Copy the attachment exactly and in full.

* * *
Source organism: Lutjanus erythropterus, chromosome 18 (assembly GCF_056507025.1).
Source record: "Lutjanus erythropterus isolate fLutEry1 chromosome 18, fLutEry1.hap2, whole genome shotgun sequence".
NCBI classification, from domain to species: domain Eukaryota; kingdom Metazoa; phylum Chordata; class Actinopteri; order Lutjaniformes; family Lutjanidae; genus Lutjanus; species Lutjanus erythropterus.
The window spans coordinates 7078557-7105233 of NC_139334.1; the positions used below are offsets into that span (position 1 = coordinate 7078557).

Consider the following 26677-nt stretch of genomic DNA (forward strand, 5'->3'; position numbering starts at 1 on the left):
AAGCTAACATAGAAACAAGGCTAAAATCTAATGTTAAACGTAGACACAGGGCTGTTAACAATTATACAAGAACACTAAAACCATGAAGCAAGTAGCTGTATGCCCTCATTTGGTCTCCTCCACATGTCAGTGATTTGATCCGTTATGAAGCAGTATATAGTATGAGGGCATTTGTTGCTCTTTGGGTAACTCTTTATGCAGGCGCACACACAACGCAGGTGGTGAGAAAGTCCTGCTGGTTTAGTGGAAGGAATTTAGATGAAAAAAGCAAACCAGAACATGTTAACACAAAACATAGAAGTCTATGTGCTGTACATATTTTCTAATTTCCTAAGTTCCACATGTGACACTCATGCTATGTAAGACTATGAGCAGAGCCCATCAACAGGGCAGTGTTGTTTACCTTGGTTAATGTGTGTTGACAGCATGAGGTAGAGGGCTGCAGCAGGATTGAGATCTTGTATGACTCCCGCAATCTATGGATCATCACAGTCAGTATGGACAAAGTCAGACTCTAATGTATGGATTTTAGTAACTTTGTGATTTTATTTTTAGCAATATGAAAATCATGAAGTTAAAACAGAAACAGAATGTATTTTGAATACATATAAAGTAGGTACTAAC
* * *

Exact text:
Source organism: Lutjanus erythropterus, chromosome 18 (assembly GCF_056507025.1).
Source record: "Lutjanus erythropterus isolate fLutEry1 chromosome 18, fLutEry1.hap2, whole genome shotgun sequence".
NCBI classification, from domain to species: domain Eukaryota; kingdom Metazoa; phylum Chordata; class Actinopteri; order Lutjaniformes; family Lutjanidae; genus Lutjanus; species Lutjanus erythropterus.
The window spans coordinates 7078557-7105233 of NC_139334.1; the positions used below are offsets into that span (position 1 = coordinate 7078557).

Consider the following 26677-nt stretch of genomic DNA (forward strand, 5'->3'; position numbering starts at 1 on the left):
AAGCTAACATAGAAACAAGGCTAAAATCTAATGTTAAACGTAGACACAGGGCTGTTAACAATTATACAAGAACACTAAAACCATGAAGCAAGTAGCTGTATGCCCTCATTTGGTCTCCTCCACATGTCAGTGATTTGATCCGTTATGAAGCAGTATATAGTATGAGGGCATTTGTTGCTCTTTGGGTAACTCTTTATGCAGGCGCACACACAACGCAGGTGGTGAGAAAGTCCTGCTGGTTTAGTGGAAGGAATTTAGATGAAAAAAGCAAACCAGAACATGTTAACACAAAACATAGAAGTCTATGTGCTGTACATATTTTCTAATTTCCTAAGTTCCACATGTGACACTCATGCTATGTAAGACTATGAGCAGAGCCCATCAACAGGGCAGTGTTGTTTACCTTGGTTAATGTGTGTTGACAGCATGAGGTAGAGGGCTGCAGCAGGATTGAGATCTTGTATGACTCCCGCAATCTATGGATCATCACAGTCAGTATGGACAAAGTCAGACTCTAATGTATGGATTTTAGTAACTTTGTGATTTTATTTTTAGCAATATGAAAATCATGAAGTTAAAACAGAAACAGAATGTATTTTGAATACATATAAAGTAGGTACTAAC